Main objective of zen practice is kensho, satori, shikan taza.. all the rest belongs to the world of human confusion. Even most skillful academic science about zen.
It is hugely important. If Hakuin's experiences are not in line with the experiences conveyed in earlier Zen literature, then the validity or nature of his enlightenment and thus his entire presentation of Zen are suspect.

Nobody before Zhuhong ever discussed things this way. It is a later Rinzai invention. From what I have seen, though, even Torei's description of kensho is more in line with the earlier presentations, so I'm not sure what's going on with Hakuin.

Being flippant towards academia is ridiculous.
"It is just a matter of never letting there be even a moment's interruption in your awareness of your real nature."
--Yuanwu Keqin

"As long as you let go and entrust with belief, your daily life itself can be meditation."
--Daehaeng Kun Sunim

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Meido
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Re: Hakuin ja 18 kenshos

Post by Meido » Mon Apr 03, 2017 5:29 pm

Just to clarify, are you saying that the idea of having more than one awakening experience, and with varying depths, is suspect and a later invention? Or more specifically, just that there is some mistaken idea of what Dahui experienced that was later perpetuated?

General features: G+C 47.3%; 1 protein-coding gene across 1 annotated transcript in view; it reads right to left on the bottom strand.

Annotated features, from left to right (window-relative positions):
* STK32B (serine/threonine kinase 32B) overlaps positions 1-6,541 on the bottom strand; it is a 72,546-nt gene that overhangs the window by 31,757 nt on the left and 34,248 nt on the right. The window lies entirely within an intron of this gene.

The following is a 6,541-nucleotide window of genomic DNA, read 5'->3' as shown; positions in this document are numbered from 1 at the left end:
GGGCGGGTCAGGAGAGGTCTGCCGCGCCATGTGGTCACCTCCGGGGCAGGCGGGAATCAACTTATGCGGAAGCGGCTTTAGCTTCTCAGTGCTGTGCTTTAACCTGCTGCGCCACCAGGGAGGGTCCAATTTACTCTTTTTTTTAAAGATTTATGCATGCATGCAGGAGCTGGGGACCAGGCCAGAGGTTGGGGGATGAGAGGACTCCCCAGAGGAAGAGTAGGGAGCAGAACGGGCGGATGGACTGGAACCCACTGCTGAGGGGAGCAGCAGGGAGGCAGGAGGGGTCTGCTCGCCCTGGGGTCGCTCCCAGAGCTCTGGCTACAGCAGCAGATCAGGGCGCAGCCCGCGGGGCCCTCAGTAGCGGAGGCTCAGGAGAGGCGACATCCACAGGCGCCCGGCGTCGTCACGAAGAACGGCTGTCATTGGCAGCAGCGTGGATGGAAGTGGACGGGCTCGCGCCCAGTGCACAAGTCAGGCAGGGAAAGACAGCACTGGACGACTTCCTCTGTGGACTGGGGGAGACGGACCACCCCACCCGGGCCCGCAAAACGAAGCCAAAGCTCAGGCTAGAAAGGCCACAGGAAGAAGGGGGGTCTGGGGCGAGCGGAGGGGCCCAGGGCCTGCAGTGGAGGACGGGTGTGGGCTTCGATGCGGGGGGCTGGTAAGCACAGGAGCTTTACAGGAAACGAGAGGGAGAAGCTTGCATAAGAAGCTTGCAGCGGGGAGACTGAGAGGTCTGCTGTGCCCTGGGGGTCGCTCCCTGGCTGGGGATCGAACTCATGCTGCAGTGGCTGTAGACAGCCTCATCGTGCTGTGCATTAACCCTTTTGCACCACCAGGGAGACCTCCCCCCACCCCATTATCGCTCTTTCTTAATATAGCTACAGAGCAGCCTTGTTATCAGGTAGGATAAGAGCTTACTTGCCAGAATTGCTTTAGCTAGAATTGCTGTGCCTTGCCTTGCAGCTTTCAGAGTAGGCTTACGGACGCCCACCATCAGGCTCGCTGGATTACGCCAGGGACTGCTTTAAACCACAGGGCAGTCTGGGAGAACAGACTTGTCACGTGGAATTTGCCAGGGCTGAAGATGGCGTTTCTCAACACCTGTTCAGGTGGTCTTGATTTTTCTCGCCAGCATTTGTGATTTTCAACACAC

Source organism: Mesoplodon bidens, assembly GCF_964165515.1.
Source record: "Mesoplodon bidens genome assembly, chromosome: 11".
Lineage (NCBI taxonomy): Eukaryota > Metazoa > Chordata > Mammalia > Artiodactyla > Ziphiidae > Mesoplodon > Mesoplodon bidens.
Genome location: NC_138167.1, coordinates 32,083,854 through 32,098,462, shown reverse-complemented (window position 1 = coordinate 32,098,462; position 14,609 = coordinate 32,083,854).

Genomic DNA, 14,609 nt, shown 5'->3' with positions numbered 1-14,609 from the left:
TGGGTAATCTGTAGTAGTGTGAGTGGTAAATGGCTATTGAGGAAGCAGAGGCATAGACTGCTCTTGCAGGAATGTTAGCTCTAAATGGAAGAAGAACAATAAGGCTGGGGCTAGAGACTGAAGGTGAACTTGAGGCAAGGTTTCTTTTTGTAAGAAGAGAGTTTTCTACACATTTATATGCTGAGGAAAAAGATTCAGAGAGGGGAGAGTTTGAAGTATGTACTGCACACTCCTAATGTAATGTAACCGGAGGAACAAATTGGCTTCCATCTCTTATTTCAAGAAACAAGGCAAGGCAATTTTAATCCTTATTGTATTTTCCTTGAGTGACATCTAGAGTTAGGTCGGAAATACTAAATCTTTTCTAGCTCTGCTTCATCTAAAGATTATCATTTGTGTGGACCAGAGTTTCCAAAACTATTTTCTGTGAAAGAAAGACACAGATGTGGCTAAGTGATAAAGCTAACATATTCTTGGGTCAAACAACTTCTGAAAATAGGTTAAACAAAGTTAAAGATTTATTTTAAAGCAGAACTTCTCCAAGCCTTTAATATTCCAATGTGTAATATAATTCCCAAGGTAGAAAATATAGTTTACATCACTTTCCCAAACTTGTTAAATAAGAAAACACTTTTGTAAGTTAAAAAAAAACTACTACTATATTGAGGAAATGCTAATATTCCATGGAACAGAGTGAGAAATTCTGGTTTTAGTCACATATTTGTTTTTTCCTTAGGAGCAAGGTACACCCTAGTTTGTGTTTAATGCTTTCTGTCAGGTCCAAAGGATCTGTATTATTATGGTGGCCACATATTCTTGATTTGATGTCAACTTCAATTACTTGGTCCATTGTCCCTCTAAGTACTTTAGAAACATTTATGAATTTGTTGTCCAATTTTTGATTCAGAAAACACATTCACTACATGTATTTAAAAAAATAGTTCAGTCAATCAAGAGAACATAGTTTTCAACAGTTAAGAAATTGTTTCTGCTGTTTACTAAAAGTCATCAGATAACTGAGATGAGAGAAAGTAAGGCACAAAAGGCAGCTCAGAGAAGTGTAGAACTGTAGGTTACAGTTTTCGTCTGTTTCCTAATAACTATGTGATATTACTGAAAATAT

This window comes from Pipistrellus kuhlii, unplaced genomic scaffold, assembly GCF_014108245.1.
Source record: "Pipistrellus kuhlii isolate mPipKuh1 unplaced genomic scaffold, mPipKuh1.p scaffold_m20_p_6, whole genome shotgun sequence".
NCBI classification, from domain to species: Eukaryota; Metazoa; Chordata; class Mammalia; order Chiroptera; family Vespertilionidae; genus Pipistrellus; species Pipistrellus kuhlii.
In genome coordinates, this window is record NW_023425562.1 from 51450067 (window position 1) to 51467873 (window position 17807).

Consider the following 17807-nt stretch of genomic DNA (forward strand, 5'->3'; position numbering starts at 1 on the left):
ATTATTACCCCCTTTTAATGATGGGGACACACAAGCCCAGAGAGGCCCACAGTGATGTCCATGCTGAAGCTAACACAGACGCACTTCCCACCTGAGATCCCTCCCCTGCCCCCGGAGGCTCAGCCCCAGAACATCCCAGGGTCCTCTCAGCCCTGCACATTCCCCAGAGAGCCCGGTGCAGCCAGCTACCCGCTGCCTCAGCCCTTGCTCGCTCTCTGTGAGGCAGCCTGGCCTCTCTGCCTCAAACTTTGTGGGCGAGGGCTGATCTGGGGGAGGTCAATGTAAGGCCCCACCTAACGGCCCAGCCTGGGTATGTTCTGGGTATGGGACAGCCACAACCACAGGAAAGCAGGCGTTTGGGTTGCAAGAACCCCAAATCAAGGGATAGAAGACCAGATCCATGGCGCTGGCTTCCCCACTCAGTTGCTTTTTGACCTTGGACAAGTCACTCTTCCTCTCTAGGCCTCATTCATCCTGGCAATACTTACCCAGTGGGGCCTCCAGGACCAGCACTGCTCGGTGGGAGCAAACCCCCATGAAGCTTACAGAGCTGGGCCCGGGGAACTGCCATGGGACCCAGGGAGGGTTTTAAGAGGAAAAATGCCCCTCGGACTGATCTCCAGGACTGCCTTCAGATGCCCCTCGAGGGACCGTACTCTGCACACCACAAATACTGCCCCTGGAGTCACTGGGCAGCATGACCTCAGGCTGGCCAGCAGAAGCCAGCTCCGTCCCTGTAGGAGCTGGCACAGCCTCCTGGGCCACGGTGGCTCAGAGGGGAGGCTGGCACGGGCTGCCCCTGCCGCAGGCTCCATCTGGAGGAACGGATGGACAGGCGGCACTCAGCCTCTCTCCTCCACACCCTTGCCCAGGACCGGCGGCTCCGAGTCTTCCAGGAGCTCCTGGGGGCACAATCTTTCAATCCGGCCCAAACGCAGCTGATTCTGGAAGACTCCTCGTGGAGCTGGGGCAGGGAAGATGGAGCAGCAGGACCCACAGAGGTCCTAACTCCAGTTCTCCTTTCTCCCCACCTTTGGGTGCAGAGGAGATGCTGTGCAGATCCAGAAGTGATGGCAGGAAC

Regarding Torei: actually in Shumon Mujintoron he describes his own experience in which he, though without doubt regarding the initial awakening, realized his functioning was not seamlessly free within activity. Going into seclusion to practice intensively, he says he subsequently had 89 small satori experiences, before finally arriving at a final clarification by means of which he could grasp Hakuin's state.

From a practice standpoint there is certainly an understanding of what Hakuin and Torei are describing with this talk of 18 or 89 experiences. Leaving aside the fact that the post-kensho training of embodiment is itself one long repetition/upwelling/re-visiting of the original recognition, there is also the sudden feeling of release that occurs periodically with the dismantling or dissolving of habitual delusion (jikke). The initial awakening (like the 6th Patriarch's experienced when hearing lines from the Diamond Sutra spoken aloud), as well as a decisive final awakening (like the 6th Patriarch experienced later, as did Torei) can be differentiated from these minor experiences of something dropping away. So they are the same, and not the same.